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Three Blues Takeaways: Note Forwards Must Net More Even-Strength Goals

The St. Louis Blues dropped their second game in a row Saturday night, 2-1 to Tampa Bay, finishing 2-2 on what started off an encouraging road trip.

My first takeaway from the end of the trip: The Blues must find more even strength goals from forwards

If you’d said at the start of the season the Blues would have five power-play goals, and seven goals from their defenseman through the first six game, you would have said that’s great, right?

Well, you’re correct! That is great, BUT there is also a problem the team is developing early on. They’re not scoring enough even-strength goals with their forwards.

The team has 17 goals on the season, and 12 of them have come at even-strength, six of them have come from their defenseman, and as Jeremy Rutherford pointed out at The Athletic, only five even-strength goals have come from forwards (not counting empty-netters).

It is also a big reason why the Note have lost their last two games, as they have scored only one goal at even-strength and that came from Vladimir Tarasenko Saturday in the third period.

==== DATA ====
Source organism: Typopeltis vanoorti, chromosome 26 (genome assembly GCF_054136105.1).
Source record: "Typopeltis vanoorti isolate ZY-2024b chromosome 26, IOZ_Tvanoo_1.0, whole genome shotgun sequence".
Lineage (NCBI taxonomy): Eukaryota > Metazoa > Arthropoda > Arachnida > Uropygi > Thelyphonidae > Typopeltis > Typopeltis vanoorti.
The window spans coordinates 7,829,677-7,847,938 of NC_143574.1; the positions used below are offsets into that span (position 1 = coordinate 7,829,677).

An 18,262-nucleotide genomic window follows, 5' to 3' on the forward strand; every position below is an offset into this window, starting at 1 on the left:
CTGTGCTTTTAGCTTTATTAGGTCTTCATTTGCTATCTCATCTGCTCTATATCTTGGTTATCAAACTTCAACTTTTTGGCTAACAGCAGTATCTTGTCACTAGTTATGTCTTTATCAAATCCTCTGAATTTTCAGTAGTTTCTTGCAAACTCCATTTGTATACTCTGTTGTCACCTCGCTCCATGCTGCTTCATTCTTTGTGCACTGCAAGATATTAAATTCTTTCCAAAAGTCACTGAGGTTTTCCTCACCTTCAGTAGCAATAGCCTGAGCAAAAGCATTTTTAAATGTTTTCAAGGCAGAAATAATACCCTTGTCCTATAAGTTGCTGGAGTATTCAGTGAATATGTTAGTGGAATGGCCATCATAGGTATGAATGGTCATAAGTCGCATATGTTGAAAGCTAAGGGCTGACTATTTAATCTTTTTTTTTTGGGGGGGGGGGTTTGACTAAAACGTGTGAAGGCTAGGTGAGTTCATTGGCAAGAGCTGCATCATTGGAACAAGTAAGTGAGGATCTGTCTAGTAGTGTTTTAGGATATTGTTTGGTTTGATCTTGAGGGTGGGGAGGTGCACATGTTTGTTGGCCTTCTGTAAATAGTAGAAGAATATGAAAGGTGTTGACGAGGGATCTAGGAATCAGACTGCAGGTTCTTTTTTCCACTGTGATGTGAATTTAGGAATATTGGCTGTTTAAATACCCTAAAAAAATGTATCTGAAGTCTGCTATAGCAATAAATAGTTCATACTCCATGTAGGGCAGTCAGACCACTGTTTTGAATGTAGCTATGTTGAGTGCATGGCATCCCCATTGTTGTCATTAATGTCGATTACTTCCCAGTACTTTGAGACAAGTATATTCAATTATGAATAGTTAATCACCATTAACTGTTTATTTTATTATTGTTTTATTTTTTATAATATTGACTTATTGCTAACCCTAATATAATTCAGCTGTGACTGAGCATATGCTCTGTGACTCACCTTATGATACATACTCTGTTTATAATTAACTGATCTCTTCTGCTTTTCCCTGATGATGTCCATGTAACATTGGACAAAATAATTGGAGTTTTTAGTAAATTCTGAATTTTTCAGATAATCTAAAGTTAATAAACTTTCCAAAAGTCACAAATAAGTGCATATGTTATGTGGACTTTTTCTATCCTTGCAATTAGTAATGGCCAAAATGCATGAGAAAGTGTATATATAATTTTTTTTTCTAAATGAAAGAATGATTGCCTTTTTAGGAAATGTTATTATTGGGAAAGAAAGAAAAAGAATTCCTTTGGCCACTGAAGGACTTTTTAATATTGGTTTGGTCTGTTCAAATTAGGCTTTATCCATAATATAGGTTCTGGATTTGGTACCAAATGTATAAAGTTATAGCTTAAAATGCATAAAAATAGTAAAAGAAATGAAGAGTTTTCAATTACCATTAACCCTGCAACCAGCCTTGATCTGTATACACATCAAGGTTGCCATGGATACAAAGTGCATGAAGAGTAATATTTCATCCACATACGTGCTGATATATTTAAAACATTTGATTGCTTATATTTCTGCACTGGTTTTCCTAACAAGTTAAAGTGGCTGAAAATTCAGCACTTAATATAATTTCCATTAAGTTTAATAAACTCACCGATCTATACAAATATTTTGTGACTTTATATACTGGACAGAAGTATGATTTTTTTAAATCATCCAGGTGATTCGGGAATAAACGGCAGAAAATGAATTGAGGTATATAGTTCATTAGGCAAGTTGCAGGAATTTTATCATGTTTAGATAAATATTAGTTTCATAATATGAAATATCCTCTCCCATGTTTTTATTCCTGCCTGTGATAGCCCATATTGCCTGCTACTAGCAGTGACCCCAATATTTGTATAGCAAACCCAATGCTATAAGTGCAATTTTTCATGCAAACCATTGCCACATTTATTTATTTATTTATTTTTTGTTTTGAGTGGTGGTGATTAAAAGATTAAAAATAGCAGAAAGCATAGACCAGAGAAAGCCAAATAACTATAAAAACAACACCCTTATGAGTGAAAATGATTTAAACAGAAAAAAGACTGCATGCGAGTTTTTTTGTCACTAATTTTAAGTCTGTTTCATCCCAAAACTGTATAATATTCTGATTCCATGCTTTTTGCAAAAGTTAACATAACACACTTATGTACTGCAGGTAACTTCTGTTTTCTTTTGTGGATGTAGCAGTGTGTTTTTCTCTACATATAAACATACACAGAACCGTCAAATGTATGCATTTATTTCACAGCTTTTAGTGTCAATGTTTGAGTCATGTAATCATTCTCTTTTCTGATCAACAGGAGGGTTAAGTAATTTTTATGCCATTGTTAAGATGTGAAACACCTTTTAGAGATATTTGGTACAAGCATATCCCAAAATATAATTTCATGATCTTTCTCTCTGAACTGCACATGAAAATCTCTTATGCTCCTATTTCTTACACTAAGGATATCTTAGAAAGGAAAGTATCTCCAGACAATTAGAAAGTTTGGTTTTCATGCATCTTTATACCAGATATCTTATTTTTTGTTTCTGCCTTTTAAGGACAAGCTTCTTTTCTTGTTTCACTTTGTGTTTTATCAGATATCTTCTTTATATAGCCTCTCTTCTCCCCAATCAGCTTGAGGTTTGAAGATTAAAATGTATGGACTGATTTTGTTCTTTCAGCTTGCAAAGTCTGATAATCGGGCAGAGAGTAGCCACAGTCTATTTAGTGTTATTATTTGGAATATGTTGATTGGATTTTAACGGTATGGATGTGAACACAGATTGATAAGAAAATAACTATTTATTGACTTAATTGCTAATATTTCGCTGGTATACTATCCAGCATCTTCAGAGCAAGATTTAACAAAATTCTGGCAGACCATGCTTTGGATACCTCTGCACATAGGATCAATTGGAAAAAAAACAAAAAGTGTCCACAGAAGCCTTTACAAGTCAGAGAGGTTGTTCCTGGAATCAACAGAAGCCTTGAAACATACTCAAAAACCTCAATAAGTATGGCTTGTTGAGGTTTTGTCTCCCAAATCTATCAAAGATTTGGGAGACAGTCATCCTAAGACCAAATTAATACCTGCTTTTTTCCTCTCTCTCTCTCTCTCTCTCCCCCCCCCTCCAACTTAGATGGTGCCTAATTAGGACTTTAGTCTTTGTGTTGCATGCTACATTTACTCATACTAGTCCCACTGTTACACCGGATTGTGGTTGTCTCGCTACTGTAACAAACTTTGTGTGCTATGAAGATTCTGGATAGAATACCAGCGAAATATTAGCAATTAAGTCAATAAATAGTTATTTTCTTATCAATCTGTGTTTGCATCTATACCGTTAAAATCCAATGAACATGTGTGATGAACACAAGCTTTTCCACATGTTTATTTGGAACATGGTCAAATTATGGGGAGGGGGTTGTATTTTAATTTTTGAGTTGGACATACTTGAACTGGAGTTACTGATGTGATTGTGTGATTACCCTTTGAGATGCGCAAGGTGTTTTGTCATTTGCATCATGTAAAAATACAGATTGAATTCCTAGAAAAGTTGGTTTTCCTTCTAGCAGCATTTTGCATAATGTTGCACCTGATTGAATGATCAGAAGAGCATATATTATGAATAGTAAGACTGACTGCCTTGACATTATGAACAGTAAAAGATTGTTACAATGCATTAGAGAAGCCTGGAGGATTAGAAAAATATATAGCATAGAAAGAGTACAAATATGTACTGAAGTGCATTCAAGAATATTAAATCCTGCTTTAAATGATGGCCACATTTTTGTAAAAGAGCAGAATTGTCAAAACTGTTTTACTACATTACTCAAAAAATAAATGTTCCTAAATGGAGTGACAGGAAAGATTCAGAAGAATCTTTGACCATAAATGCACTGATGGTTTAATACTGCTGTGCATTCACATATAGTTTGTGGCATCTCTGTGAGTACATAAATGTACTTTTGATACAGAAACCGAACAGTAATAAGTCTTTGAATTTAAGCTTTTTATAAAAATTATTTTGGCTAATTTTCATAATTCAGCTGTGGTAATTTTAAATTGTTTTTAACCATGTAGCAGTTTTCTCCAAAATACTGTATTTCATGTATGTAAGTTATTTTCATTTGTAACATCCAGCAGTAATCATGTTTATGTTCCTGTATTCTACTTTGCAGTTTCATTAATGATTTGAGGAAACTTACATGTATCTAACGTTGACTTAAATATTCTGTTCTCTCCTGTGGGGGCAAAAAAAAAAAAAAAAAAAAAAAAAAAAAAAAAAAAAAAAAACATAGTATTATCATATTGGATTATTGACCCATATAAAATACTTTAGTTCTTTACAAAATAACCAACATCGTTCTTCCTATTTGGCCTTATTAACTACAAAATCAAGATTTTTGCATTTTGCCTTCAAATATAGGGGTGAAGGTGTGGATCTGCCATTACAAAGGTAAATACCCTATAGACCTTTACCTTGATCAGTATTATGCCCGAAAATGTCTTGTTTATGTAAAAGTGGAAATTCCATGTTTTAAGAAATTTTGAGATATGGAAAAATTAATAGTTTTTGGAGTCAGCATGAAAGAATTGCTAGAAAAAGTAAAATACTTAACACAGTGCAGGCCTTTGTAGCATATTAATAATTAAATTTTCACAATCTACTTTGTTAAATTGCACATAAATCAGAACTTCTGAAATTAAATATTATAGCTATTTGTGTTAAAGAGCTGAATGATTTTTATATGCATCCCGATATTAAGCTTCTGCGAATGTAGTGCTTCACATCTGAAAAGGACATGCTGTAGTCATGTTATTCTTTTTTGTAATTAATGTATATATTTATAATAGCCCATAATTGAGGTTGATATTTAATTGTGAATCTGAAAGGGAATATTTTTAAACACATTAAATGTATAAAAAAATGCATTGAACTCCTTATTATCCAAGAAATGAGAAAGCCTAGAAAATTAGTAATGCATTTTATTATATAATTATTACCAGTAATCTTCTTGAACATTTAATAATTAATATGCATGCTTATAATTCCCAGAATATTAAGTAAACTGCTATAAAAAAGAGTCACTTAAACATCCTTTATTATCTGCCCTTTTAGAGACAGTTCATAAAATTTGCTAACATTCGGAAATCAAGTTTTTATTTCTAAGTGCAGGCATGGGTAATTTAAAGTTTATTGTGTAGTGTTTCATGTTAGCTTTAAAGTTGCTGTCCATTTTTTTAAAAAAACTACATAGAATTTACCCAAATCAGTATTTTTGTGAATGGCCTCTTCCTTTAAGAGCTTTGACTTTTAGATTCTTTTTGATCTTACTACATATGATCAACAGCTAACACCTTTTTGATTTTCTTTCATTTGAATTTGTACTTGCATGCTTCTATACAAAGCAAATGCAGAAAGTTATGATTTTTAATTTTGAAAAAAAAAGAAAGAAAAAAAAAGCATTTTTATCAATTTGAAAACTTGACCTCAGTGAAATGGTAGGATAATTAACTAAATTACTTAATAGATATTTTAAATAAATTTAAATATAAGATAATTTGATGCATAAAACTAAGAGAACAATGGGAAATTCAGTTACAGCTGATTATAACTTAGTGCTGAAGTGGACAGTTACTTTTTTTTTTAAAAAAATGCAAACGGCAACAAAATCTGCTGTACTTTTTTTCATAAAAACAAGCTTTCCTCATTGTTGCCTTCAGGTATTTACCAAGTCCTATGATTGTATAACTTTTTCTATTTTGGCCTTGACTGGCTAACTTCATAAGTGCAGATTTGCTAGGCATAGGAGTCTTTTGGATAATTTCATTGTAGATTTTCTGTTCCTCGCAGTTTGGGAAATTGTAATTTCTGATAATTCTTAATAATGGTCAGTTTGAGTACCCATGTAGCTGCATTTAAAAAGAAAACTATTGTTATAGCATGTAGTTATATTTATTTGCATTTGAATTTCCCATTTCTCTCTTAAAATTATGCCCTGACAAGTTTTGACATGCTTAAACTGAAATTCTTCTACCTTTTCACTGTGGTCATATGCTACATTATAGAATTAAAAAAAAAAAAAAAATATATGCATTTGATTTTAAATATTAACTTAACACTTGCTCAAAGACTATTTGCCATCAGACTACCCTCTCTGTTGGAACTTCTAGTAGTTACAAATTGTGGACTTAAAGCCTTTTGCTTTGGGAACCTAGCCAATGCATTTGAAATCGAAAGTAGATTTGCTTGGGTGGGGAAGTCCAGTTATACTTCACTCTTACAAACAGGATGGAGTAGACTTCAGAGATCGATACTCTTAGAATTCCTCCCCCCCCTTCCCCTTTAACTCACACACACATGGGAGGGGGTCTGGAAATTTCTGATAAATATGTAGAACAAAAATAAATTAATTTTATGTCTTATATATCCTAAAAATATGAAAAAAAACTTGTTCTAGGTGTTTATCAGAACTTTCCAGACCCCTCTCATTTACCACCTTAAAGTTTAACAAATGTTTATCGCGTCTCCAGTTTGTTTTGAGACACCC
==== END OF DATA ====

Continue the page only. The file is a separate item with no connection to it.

The Blues are averaging just over 30 shots per game, which ranks 24th in the NHL and considering that they are averaging eight shots per game on special teams, this team is developing a problem and it needs to get fixed fast.

The return of Alex Steen will help alleviate some of this. However, if we’re holding out hope that a 33-year old forward, who has regressed the last few years, is going to come in and “fix” their even-strength game then we are sadly mistaking.

The loss of Robby Fabbri has hurt for many reasons, but as we continue to get further into the season I’m beginning to wonder if his absence will cause GM Doug Armstrong to search for depth outside the organization.

This team’s top five forwards are: Tarasenko, Jaden Schwartz, Brayden Schenn, Paul Stastny, and Vladmir Sobotka and they have accounted for all 10 goals by their forwards. They have also accounted for 30 points among them, the rest of the team’s forwards have accounted for just two…an assist from both Dmitrij Jaskin and Scottie Upshall.

My second takeaway from the Blues 4-2 start: Face-offs are still a problem.

If you remember last season’s playoffs, a big storyline was built around the Blues’ failures in the face-off circles.

They were able to survive the Minnesota Wild despite losing more than 57% of their face-offs in the first round…and while things were a lot closer with the Predators, the Note still struggled in that area and left many to put a center atop the Blues’ offseason list.

Therefore, the Blues shipped out Jori Lehtera for Brayden Schenn as they looked to improve both the power play and the center ice play. However, there’s only one problem: Schenn was a career 45% face-off man.

That leads us to this season and the team ranks 26th in face-off percentage (45.8%) through six games, and they have only Paul Stastny over 50% in the circles among regular centers.